The uveal tract consists of the iris (the colored part of the eye), ciliary body and choroid. (The ciliary body and choroid are not visible when looking at the eye externally.) Uveitis is inflammation of some or all parts of the uveal tract. During an episode of uveitis, white blood cells and other inflammatory proteins are able to enter the eye.
Uveitis can lead to secondary changes such as glaucoma.
Although the causes for uveitis are numerous, they can be broken down into major groups consisting of infectious processes (usually caused by bacteria, fungi or other microorganisms), cancer, trauma and autoimmune conditions.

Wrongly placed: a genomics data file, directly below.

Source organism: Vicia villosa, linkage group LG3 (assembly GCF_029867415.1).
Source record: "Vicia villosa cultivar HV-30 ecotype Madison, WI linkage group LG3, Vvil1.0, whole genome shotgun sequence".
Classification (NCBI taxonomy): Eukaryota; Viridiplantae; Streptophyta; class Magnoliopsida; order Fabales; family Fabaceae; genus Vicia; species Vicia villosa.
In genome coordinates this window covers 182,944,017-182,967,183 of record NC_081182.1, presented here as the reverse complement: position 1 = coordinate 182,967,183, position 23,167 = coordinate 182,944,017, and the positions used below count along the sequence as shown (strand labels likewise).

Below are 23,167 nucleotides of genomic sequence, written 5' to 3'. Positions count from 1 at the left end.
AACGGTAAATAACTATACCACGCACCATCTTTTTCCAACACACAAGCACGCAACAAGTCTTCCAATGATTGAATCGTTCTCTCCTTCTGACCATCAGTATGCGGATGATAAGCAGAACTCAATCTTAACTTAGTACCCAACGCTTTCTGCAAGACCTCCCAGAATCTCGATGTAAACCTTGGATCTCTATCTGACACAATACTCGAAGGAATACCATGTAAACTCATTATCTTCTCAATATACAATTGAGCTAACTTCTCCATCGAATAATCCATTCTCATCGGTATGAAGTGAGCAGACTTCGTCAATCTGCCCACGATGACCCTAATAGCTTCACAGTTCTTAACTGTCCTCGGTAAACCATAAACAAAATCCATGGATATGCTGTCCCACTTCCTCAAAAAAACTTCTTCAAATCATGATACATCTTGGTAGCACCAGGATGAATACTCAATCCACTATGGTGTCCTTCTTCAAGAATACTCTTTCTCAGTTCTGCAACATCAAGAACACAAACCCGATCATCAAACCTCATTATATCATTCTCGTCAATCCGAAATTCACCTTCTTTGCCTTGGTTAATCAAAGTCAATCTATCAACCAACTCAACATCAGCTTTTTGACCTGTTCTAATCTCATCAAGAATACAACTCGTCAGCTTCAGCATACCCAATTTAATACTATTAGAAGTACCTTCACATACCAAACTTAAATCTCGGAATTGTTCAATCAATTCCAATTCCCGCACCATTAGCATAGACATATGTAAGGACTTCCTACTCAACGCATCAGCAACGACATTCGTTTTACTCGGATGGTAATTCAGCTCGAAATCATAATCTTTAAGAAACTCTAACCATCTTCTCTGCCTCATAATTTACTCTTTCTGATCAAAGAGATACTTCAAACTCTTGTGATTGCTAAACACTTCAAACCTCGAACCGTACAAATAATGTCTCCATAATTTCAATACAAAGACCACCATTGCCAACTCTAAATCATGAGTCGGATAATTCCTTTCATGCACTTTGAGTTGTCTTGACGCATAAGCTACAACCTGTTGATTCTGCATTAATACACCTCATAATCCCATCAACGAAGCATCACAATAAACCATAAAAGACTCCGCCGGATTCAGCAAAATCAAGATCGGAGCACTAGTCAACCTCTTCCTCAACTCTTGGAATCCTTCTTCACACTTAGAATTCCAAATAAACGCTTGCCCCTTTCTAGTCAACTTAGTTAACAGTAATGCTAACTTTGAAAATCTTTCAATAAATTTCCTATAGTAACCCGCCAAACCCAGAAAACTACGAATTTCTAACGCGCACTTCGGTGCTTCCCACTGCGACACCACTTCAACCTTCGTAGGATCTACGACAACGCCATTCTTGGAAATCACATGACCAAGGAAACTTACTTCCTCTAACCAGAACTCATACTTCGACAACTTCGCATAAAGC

Because of the vast array of causes, a veterinarian may recommend a variety of diagnostic tests consisting of blood tests, infectious disease testing and radiographs (X-rays) of the chest and abdomen. These tests are useful because if they identify a cause for the uveitis, a more specific and effective treatment regimen can be formulated. Often the cause cannot be identified despite exhaustive testing; however, treatment can still be pursued even if the cause is not known. Standard treatment for uveitis usually includes eye drops and oral medications.
During a uveitis episode you may notice the following clinical signs in your pet: small pupil, blue color change to the cornea (clear part of the eye), darkening of the normal iris color and redness in the sclera (white part of the eye). You may also notice that your pet is squinting, has excessive tearing, rubbing at the eyes or decreased vision. If you notice any of these signs, contact your veterinarian.